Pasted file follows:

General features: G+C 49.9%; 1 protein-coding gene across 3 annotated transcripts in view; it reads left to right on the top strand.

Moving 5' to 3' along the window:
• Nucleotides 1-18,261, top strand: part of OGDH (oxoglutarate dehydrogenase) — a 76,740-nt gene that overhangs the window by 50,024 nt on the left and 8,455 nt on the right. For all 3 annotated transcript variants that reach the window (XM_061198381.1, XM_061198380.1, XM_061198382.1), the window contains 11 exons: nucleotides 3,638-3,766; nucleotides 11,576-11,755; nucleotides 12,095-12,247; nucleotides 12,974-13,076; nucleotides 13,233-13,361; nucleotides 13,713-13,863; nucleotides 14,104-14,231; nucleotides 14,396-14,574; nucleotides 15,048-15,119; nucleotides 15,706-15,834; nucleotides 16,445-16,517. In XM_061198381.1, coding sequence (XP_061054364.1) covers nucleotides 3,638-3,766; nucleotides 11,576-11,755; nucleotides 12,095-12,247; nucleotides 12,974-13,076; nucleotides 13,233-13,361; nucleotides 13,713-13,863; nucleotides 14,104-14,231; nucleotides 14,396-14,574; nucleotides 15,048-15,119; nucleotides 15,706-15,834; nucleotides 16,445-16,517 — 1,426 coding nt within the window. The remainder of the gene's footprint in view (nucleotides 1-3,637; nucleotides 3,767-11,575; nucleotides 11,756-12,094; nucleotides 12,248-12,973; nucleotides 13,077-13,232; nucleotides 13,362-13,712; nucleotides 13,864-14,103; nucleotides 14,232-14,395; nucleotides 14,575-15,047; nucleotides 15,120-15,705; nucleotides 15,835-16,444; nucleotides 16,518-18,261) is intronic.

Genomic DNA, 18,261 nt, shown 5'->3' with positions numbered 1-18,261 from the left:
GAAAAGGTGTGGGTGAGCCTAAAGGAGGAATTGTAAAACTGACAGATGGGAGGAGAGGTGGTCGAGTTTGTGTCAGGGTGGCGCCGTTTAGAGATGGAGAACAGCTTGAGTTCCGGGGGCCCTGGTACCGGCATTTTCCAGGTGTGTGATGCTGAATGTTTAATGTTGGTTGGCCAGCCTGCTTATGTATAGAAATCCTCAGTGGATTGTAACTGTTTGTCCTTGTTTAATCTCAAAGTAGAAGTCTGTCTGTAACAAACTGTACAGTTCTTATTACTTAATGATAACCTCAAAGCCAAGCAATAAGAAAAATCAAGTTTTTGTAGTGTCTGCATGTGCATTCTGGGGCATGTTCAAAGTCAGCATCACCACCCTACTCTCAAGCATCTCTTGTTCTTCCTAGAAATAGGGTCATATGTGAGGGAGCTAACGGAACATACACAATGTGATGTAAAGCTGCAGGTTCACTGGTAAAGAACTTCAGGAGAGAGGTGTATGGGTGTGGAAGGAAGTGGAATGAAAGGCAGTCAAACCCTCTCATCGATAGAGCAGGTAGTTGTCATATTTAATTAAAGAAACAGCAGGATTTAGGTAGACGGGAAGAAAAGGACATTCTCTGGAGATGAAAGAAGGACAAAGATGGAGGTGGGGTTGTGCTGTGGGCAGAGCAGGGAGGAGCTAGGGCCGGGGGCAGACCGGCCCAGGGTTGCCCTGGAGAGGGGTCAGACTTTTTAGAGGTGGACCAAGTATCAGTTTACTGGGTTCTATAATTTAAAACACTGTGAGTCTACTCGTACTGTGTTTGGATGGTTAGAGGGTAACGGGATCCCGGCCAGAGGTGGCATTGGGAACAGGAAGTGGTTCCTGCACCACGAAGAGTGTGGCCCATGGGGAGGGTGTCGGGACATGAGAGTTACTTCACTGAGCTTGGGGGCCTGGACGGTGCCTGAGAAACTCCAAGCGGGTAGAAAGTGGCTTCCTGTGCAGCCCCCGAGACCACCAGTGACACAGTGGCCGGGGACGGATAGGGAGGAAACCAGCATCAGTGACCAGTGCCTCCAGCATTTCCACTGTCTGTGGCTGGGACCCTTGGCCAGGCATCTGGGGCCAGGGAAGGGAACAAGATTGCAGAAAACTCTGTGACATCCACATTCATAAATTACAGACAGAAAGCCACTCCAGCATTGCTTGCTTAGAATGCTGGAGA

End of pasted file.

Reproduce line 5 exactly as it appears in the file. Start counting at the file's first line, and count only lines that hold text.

GAAAAGGTGTGGGTGAGCCTAAAGGAGGAATTGTAAAACTGACAGATGGGAGGAGAGGTGGTCGAGTTTGTGTCAGGGTGGCGCCGTTTAGAGATGGAGAACAGCTTGAGTTCCGGGGGCCCTGGTACCGGCATTTTCCAGGTGTGTGATGCTGAATGTTTAATGTTGGTTGGCCAGCCTGCTTATGTATAGAAATCCTCAGTGGATTGTAACTGTTTGTCCTTGTTTAATCTCAAAGTAGAAGTCTGTCTGTAACAAACTGTACAGTTCTTATTACTTAATGATAACCTCAAAGCCAAGCAATAAGAAAAATCAAGTTTTTGTAGTGTCTGCATGTGCATTCTGGGGCATGTTCAAAGTCAGCATCACCACCCTACTCTCAAGCATCTCTTGTTCTTCCTAGAAATAGGGTCATATGTGAGGGAGCTAACGGAACATACACAATGTGATGTAAAGCTGCAGGTTCACTGGTAAAGAACTTCAGGAGAGAGGTGTATGGGTGTGGAAGGAAGTGGAATGAAAGGCAGTCAAACCCTCTCATCGATAGAGCAGGTAGTTGTCATATTTAATTAAAGAAACAGCAGGATTTAGGTAGACGGGAAGAAAAGGACATTCTCTGGAGATGAAAGAAGGACAAAGATGGAGGTGGGGTTGTGCTGTGGGCAGAGCAGGGAGGAGCTAGGGCCGGGGGCAGACCGGCCCAGGGTTGCCCTGGAGAGGGGTCAGACTTTTTAGAGGTGGACCAAGTATCAGTTTACTGGGTTCTATAATTTAAAACACTGTGAGTCTACTCGTACTGTGTTTGGATGGTTAGAGGGTAACGGGATCCCGGCCAGAGGTGGCATTGGGAACAGGAAGTGGTTCCTGCACCACGAAGAGTGTGGCCCATGGGGAGGGTGTCGGGACATGAGAGTTACTTCACTGAGCTTGGGGGCCTGGACGGTGCCTGAGAAACTCCAAGCGGGTAGAAAGTGGCTTCCTGTGCAGCCCCCGAGACCACCAGTGACACAGTGGCCGGGGACGGATAGGGAGGAAACCAGCATCAGTGACCAGTGCCTCCAGCATTTCCACTGTCTGTGGCTGGGACCCTTGGCCAGGCATCTGGGGCCAGGGAAGGGAACAAGATTGCAGAAAACTCTGTGACATCCACATTCATAAATTACAGACAGAAAGCCACTCCAGCATTGCTTGCTTAGAATGCTGGAGA